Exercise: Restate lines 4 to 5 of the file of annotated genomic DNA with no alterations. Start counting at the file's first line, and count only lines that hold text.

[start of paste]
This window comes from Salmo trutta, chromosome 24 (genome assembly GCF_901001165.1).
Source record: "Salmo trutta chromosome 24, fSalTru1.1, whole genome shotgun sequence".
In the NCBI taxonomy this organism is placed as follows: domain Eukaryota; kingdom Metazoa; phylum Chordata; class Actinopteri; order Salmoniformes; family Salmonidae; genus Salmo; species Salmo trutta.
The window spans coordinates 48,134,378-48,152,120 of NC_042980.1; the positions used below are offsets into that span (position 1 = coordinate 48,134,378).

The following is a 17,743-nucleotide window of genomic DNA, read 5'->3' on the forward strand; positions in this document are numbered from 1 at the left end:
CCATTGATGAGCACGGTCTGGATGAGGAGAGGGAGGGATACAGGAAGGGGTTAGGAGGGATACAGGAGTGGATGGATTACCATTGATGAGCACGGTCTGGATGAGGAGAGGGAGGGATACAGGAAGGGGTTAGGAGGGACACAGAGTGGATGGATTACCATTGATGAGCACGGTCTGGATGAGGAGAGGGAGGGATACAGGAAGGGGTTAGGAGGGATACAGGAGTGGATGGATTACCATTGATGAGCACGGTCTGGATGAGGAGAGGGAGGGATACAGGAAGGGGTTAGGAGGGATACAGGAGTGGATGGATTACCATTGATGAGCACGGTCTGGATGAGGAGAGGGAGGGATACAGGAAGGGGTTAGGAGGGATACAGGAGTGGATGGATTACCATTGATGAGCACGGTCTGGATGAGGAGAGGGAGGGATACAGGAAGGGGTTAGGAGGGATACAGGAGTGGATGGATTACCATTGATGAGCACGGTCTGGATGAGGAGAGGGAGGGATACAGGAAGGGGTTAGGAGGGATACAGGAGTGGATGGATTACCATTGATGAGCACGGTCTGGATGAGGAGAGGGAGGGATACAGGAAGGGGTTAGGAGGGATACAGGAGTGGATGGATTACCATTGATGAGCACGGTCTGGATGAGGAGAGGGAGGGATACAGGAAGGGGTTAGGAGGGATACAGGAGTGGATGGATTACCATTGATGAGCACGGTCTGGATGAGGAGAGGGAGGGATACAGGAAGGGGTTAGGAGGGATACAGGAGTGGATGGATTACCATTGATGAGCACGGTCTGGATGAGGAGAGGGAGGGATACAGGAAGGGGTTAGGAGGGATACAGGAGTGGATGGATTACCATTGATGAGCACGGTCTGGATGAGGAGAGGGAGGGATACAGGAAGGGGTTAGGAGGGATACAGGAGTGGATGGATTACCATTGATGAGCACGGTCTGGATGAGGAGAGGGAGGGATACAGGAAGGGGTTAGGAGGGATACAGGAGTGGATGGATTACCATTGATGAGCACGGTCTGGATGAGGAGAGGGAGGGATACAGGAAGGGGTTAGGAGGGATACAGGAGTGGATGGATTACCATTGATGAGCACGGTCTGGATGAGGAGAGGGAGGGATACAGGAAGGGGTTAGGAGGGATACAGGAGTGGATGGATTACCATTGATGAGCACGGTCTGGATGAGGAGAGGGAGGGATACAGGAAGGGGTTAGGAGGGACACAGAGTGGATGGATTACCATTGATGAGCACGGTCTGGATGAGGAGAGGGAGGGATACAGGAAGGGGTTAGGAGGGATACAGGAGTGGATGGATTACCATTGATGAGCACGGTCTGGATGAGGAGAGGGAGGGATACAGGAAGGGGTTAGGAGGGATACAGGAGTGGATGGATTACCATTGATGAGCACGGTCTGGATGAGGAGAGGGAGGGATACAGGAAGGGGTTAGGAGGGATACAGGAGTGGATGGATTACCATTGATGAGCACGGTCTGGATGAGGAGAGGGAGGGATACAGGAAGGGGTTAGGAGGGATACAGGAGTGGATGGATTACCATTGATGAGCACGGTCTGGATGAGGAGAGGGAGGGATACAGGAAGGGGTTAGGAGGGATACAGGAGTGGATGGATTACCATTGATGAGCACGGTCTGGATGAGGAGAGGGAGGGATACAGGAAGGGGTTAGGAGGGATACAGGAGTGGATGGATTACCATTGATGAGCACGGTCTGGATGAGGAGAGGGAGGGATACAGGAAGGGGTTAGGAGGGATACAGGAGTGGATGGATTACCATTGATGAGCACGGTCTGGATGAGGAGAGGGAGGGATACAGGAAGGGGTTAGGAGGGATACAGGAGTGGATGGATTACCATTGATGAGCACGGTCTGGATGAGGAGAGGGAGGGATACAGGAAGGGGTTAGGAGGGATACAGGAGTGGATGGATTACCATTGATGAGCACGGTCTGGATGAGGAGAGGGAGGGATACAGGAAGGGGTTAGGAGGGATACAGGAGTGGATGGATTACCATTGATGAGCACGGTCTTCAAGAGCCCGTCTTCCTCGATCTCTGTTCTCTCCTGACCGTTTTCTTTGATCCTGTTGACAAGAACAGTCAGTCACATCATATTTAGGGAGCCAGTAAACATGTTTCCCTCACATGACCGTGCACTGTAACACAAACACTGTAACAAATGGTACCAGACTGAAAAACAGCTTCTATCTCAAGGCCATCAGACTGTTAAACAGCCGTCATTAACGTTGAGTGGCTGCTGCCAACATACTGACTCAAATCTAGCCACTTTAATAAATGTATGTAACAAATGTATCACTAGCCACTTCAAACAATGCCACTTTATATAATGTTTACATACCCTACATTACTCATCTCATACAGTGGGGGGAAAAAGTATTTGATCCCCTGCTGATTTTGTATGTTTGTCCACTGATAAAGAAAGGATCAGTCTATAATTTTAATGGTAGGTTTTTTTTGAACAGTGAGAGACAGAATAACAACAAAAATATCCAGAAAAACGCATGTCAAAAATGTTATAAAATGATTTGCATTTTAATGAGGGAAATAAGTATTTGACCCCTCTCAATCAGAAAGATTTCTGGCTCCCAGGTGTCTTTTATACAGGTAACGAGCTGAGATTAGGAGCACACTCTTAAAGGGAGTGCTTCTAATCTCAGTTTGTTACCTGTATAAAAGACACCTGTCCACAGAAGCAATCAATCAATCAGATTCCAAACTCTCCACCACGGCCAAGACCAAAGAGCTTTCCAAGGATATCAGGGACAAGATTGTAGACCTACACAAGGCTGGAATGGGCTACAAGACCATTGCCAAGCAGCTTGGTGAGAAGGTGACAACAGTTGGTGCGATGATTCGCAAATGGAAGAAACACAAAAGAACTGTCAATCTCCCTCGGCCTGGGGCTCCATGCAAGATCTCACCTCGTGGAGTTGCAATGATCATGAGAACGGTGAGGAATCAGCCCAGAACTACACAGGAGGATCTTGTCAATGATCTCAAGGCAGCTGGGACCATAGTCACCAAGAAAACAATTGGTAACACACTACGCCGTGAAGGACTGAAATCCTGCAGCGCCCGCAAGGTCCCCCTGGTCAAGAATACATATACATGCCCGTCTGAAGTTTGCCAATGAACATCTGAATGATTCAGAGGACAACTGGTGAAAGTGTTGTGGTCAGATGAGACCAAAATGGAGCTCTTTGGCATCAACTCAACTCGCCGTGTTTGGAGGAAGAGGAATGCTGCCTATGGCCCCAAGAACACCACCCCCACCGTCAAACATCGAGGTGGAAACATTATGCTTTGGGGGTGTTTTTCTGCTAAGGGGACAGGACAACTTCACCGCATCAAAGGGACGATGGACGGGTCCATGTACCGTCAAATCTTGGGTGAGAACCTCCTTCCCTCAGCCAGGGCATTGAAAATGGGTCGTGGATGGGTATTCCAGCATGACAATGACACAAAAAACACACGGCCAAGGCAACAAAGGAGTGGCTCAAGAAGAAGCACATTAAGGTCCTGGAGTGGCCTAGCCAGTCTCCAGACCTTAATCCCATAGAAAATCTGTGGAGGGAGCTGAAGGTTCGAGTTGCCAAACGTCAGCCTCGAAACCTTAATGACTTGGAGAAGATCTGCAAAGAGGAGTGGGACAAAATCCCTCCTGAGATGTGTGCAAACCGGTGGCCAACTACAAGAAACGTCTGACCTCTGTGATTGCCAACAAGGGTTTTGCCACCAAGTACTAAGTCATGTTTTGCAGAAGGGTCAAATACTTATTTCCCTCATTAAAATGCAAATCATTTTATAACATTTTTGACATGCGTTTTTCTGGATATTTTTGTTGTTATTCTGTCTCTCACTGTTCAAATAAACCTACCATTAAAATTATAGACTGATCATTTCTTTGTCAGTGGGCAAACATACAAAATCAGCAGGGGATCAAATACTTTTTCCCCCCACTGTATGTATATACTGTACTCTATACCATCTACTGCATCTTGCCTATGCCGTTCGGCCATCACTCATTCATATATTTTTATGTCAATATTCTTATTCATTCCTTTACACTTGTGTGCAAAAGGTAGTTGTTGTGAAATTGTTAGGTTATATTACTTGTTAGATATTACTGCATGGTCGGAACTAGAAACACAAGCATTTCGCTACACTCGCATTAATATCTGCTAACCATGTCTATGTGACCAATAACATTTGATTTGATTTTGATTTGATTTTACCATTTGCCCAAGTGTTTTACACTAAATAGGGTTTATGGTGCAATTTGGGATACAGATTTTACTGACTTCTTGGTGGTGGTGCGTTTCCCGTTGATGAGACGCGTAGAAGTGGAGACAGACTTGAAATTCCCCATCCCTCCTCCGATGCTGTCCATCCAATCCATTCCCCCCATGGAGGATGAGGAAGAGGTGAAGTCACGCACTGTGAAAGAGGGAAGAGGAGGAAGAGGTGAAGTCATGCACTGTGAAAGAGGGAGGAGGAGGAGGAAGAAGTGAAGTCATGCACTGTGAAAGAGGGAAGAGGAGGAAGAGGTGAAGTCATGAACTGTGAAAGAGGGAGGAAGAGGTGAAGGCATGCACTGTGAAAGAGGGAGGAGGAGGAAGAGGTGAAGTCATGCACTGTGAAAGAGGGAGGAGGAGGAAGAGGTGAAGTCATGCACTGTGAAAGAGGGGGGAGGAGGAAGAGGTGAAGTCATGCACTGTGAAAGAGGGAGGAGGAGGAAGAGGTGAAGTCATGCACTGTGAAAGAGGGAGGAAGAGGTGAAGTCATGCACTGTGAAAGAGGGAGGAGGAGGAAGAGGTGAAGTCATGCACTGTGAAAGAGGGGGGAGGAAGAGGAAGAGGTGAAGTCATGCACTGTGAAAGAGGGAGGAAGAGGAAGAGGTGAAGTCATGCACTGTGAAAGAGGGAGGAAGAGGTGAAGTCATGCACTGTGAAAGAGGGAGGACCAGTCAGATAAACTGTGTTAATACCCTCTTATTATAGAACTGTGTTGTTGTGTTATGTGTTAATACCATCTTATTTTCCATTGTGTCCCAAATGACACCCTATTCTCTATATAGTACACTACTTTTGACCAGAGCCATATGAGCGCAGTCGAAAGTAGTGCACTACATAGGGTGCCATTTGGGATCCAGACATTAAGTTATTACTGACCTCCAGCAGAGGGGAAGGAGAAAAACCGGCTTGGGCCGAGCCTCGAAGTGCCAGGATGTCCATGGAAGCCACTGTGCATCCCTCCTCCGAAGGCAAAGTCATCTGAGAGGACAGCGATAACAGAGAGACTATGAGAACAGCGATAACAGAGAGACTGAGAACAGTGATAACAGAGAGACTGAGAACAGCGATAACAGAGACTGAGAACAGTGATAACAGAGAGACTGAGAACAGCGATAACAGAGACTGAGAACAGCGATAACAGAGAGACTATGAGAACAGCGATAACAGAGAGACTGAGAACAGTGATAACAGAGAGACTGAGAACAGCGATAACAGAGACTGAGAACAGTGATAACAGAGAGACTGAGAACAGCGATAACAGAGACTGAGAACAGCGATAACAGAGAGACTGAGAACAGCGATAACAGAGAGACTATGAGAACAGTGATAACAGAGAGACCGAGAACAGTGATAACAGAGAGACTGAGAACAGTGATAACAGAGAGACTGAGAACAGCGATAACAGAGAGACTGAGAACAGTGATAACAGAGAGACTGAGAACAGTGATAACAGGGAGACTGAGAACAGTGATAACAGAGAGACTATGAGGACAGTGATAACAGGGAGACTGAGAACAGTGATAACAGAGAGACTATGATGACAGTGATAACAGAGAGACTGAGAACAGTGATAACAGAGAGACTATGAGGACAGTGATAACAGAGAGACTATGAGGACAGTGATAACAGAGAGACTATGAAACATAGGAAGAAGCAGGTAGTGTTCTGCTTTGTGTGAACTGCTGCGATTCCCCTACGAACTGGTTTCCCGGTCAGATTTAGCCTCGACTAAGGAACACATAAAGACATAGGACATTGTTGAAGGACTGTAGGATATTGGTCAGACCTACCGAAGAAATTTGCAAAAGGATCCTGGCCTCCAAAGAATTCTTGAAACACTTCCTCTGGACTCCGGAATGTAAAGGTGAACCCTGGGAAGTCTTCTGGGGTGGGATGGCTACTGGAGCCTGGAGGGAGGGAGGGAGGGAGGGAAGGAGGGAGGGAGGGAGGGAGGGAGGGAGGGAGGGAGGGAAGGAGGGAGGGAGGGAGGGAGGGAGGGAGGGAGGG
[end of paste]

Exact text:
The window spans coordinates 48,134,378-48,152,120 of NC_042980.1; the positions used below are offsets into that span (position 1 = coordinate 48,134,378).

The following is a 17,743-nucleotide window of genomic DNA, read 5'->3' on the forward strand; positions in this document are numbered from 1 at the left end: